I recently watched an old movie, well, ok, maybe 1989 is not old to some! Richard Dreyfuss and Holly Hunter start in Always, a film about a firefighter pilot and his love interest. If you don’t want to know the outcome…read no further!
Alas, the character Richard Dreyfuss plays (Pete) ends up unintentionally sacrificing himself to save a buddy flying with an engine on fire. Pete’s not quite ready to leave earth though.
At one point, Pete makes a statement that I’ve been replaying over and over in my head. Whether these are the exact words or not, they’re the words behind all my reflecting, “The only pain you feel in heaven is the pain from the love you held back on earth.”
Hmmm. Is that theologically sound? I took an independent study in seminary and wrote a paper on heave. Pretty presumptuous, I know. It’s not like I’ve been there yet. But I think we get glimpses of heaven here on earth. I’ve had some interesting experiences that make me wonder. The Scottish/Irish in me resonates with the Celtic understanding of “thin places”…places where the veil between the physical and spiritual seems particularly thin. I’ve heard of first-person accounts of out-of-body experiences while undergoing surgery. I’ve heard some interesting stories from folks. Life and death and the transition between life and death are touched by mystery.
I can’t help but think of Revelation 21.1-4, “Then I saw a new heaven and a new earth, for the first heaven and the first earth had passed away, and there was no longer any sea. I saw the Holy City, the new Jerusalem, coming down out of heaven from God, prepared as a bride beautifully dressed for her husband. And I heard a loud voice from the throne saying, “Now the dwelling of God is with men, and he will live with them. They will be his people, and God himself will be with them and be their God. He will wipe every tear from their eyes. There will be no more death or mourning or crying or pain, for the old order of things has passed away.”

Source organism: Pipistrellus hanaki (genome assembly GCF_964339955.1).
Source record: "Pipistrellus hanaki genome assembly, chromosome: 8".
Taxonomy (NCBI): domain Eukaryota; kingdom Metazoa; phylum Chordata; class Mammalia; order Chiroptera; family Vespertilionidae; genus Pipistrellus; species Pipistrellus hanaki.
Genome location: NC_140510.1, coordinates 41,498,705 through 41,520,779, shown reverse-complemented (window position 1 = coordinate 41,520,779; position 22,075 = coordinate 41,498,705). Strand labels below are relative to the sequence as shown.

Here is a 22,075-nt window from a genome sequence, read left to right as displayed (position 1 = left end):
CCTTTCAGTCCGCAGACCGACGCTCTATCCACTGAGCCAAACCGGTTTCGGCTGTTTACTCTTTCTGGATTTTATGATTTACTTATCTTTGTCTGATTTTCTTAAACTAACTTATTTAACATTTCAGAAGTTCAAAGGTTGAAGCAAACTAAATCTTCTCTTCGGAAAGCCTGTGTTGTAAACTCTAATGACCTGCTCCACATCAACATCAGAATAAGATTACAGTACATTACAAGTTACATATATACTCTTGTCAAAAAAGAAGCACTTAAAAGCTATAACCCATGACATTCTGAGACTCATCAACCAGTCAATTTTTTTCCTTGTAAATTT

“There will be no more death or mourning or crying or pain…” …well, ok, that seems to answer my question, “Is Pete’s statement theologically sound?” Or does it? I don’t want to sound heretical, if I can help it. I admit, I believe things will be different in heaven. But I also believe how we live our life now makes a difference. Not that we “earn” our way to heaven, but I agree with many Christian authors who talk about our lives here on earth as a sort of training for heaven.
Here’s the rub. If you’ve experienced pain in this life, you want to believe that there will be no more pain in heaven. But what if we give up loving to our fullest potential while we wait for the other side of this life and death? Are there consequences? Do we continue to keep growing in heaven? Is that growth affected by how we grow and love in this life?
I guess that’s what intrigues me about Pete’s statement. What do we hold back from God? What love do we hold back from others? What if we intentionally sacrificed our egos (not in an unhealthy, codependent way) and earnestly tried (with help from the Spirit of God) to love more fully than ever before? What if we worked to be as spiritually and emotionally and relationally healthy as we can be…even if it caused us temporary discomfort? What would be the consequences of that?
Just some thoughts…